Regarding the actual outcome, I’d describe myself as skeptically optimistic. Obama’s selections for his cabinet haven’t been quite what I would like, but I didn’t really expect that they would be; however, they’re not nearly as left-leaning as he could have made them. He does seem to be actually trying to govern towards the left side of the middle. I can’t help but think that maybe he outsmarted everyone in the Chicago political machine, where there’s as much corruption as there is snow off the Great Lakes. Could it be that he joined their machine to use it to get to the top, only to jettison it once he got there? We’ll see.
RIP, Tim Russert and Tony Snow
People die - that’s part of life. However, this year saw the somewhat-unexpected deaths of both Tim Russert, long-time anchor of Meet the Press, and Tony Snow, Fox News anchor and former White House spokesman. Both these men had a gift for journalism, and were not afraid to ask balanced questions of their interview subjects. I remember Tim Russert’s expert analysis in both the 2000 and 2004 election seasons, opening the 2000 election coverage saying “Florida, Florida, Florida” and the 2004 coverage with “Ohio, Ohio, Ohio” - both the eventual states that decided the election. And, I remember Tony Snow as the first anchor of Fox News Sunday, as Fox decided to get into the Sunday morning political show alongside Meet the Press on NBC and This Week on ABC. (Am I old if I remember the latter as This Week with David Brinkley?) Tony also did an excellent job as spokesman during Bush’s second term, deftly handling the questions he was asked, and clearly expressing the intents and desires of the administration. (If only GWB would communicate that clearly…)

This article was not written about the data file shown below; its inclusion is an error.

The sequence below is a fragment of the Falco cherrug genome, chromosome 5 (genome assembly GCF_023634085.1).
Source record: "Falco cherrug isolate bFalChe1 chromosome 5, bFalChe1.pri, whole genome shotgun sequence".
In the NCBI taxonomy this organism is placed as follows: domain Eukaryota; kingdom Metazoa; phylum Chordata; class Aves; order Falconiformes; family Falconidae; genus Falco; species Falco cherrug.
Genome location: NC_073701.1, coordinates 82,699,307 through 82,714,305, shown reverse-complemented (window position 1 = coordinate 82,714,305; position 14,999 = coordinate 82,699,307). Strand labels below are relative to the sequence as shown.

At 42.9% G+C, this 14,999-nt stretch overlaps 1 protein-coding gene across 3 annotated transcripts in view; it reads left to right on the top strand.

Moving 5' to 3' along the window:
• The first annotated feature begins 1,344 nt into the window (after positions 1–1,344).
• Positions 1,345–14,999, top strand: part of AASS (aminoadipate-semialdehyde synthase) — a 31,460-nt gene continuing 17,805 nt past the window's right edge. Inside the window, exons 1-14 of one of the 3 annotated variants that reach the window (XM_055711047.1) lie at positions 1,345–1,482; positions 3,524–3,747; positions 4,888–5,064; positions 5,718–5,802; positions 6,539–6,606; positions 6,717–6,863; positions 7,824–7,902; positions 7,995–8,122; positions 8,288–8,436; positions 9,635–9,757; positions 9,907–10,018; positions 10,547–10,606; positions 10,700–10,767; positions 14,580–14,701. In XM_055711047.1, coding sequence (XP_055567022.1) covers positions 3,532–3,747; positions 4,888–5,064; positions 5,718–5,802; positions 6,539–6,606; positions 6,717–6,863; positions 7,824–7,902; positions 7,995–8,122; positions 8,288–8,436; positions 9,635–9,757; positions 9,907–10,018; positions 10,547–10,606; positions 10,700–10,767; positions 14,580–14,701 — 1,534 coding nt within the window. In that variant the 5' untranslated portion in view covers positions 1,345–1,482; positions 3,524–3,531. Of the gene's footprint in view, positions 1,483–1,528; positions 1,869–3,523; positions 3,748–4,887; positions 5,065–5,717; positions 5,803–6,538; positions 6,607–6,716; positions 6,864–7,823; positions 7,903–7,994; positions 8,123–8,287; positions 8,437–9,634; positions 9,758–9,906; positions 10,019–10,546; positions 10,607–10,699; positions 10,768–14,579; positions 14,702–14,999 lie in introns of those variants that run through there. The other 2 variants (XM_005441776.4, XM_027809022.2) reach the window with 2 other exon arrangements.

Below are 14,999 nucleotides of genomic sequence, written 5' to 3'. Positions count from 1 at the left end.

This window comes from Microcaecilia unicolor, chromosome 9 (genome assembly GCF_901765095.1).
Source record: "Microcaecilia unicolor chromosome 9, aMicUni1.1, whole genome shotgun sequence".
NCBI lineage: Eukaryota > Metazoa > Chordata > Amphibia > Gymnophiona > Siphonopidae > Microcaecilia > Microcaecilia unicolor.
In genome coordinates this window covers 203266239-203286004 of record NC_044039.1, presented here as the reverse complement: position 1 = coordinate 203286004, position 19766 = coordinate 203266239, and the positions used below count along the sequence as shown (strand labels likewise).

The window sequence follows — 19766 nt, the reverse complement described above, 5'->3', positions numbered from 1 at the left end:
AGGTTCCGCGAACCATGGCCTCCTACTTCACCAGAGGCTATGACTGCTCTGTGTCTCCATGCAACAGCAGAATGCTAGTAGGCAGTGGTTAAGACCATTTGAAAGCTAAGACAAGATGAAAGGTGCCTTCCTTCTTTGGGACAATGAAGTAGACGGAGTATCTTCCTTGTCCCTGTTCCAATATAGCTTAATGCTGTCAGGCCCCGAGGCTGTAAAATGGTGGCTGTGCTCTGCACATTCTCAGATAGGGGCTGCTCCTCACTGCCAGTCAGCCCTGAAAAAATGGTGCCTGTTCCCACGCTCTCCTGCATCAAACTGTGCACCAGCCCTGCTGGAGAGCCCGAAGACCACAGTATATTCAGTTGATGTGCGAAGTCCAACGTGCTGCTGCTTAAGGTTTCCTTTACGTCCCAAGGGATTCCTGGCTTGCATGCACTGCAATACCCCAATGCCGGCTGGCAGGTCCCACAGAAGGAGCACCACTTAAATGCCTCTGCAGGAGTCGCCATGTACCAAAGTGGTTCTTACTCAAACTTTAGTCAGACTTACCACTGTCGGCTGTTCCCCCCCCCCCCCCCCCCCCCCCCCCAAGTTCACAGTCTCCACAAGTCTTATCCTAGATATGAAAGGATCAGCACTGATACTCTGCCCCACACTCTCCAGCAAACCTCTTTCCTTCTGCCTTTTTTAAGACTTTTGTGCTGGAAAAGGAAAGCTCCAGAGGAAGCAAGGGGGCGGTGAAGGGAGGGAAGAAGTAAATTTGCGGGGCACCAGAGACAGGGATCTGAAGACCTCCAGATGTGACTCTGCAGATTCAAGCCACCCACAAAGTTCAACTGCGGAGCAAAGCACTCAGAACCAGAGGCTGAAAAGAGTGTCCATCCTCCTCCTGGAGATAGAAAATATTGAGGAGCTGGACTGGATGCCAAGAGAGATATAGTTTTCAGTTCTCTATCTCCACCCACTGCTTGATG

Terrorism Reminds Us that It Isn’t Gone Yet
This was a pretty quiet year on the terrorism front - Iraq is going well, the surge seems to have stamped out the final pockets of resistance, and rival factions are now participating in the democratic process. Afghanistan has been hit-or-miss, with a bit of instability still there as this year draws to a close. However, in late November, terrorists struck in Bombay, India, killing over 100 people, citizens of several different nations. This was a stark reminder that the quiet that we have experienced did not happen by chance, and that we need to keep our nose to the grindstone to protect our nation.
Wings of Wind Crash
We’ve enjoyed the International Balloon Fiesta here in Albuquerque the past two years. On the final Friday this year, the balloon Wings of Wind crashed into some power lines, catching fire. Both pilots jumped from the balloon, fearing that the fuel tanks would explode. One survived, one did not. It was the second year in a row that there has been a fatality at the Fiesta, but this one touched our family somewhat closely, as Michelle and Jordan had spent Thursday evening set up right by that balloon, and talking with its’ pilots and crew. Then, to add insult to injury, a truck belonging to the balloon crew was stolen before they left town, causing them to lose their pictures of that week. (I hope that whoever stole that truck gets some special attention from God over the next year.) Keep the family of Stephen Lachendro, the pilot who perished, and Keith Sproul, the primary pilot and the pilot who survived, in your prayers.
So, there are some of the things that I thought were bad about this past year. What did you think was bad?